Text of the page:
High-risk human papillomaviruses (HR HPVs) cause 5% of all cancers. There are preventive vaccines against HPV, but less than 2% of the world's target population has received them. This leaves millions of women and men at risk for HPV-associated cervical, anogenital, and head and neck cancers. We need to understand how HR HPV establishes and maintains an active infection, while also driving cancer development, in order to guide focused therapeutic interventions to prevent, arrest, and reverse disease. The greatest clinical risk factor for cervical cancer is a persistent HR HPV infection. This persistence occurs through coordinated dysregulation of cellular pathways, which both support the infection and foster cancer development. Underlying this dysregulation is the requirement that the HPV oncogenes E6 and E7 partner with cellular proteins. Our work has focused on the E6 oncogene from HPV type 16 (16E6), the most common HR HPV type in cancers. Previously, we found that 16E6 required the cellular protein NFX1-123, and its protein partners cytoplasmic poly(A) binding proteins (PABPCs), to fully activate telomerase and the immortalization pathway. Our current studies revealed that NFX1-123 is highly expressed in cervical cancers, and together 16E6, NFX1-123, and PABPCs amplify telomerase, cellular growth, and longevity over time. We also discovered that NFX1-123 is increased during differentiation and, together with 16E6, augments cellular differentiation cascades and their host and viral gene targets while simultaneously protecting against concomitant cellular arrest and senescence. These findings create a sightline for a new level of investigation that will uncover the connectivity and control of growth and differentiation and the temporal changes driving and accelerating immortalization by PABPCs, NFX1-123, and 16E6. These results will also delineate targets for future treatments that specifically disrupt universal pathways required for HPV and its cancers.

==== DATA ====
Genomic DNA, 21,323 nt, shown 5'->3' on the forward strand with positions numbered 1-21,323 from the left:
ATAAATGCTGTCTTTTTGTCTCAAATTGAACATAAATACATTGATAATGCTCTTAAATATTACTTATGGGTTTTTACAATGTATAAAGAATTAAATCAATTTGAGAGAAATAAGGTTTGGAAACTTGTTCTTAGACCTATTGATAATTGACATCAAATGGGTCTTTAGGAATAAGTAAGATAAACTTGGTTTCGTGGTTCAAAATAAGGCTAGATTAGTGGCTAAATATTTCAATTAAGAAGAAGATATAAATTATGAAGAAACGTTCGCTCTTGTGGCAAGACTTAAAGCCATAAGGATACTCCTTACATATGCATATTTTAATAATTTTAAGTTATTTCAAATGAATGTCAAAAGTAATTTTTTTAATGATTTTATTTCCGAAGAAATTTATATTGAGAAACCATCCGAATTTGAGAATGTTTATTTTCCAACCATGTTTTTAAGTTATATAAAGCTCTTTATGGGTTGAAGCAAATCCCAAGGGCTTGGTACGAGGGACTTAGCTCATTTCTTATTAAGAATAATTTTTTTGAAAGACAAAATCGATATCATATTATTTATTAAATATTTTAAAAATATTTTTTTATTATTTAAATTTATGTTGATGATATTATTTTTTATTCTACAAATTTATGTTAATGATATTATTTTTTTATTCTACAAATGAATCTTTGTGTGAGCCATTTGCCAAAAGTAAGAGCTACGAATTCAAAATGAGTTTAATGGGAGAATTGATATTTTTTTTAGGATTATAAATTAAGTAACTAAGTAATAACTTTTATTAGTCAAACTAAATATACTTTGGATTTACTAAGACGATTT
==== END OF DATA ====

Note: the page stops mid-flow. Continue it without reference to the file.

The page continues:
Our specific aims are: (1) Determine how 16E6, NFX1-123, and PABPCs work together in co-regulating growth and differentiation to better establish a persistent infection. We will mimic the initial steps of establishing a HR HPV infection to identify the way in which these proteins function to permit both differentiation and growth in concert during the initial, foundational steps of a HR HPV infection. (2) Elucidate the mechanism of longitudinal, sequential increases of hTERT and telomerase by 16E6, NFX1-123, and PABPCs. Telomerase activation leads to cellular immortalization. We will leverage long-term cellular studies to determine the sequential changes to hTERT, the catalytic subunit of telomerase, due to 16E6 with NFX1-123 and PABPCs and to create a roadmap of molecular oncogenic progression that mirrors clinical chronology. Our proposed studies will elucidate the temporal and interwoven dysregulation of oncogenic pathways by 16E6 and its host protein partners; they will also provide foundational data on the oncogenic etiology and progression of increasingly common HPV- associated cancers.
High-risk human papillomaviruses (HPV) cause cervical, anogenital, and head and neck cancers. Despite the availability of preventive HPV vaccines, their poor uptake leaves most men and women at risk for these cancers, many of which remain common globally and others which are increasing domestically. Through direct mechanistic studies of viral and host protein partnerships, this project will uncover how cellular growth and differentiation are hijacked by HPV, and how cellular immortalization is temporally and longitudinally activated by HPV, all of which must occur for HPV-associated cancer development and progression.
|Katzenellenbogen, Rachel A (2017) Activation of telomerase by HPVs. Virus Res 231:50-55|
|Katzenellenbogen, Rachel (2017) Telomerase Induction in HPV Infection and Oncogenesis. Viruses 9:|
|Levan, Justine; Vliet-Gregg, Portia A; Robinson, Kristin L et al. (2017) Human papillomavirus type 16 E6 and NFX1-123 mislocalize immune signaling proteins and downregulate immune gene expression in keratinocytes. PLoS One 12:e0187514|
|Vliet-Gregg, Portia A; Hamilton, Jennifer R; Katzenellenbogen, Rachel A (2015) Human papillomavirus 16E6 and NFX1-123 potentiate Notch signaling and differentiation without activating cellular arrest. Virology 478:50-60|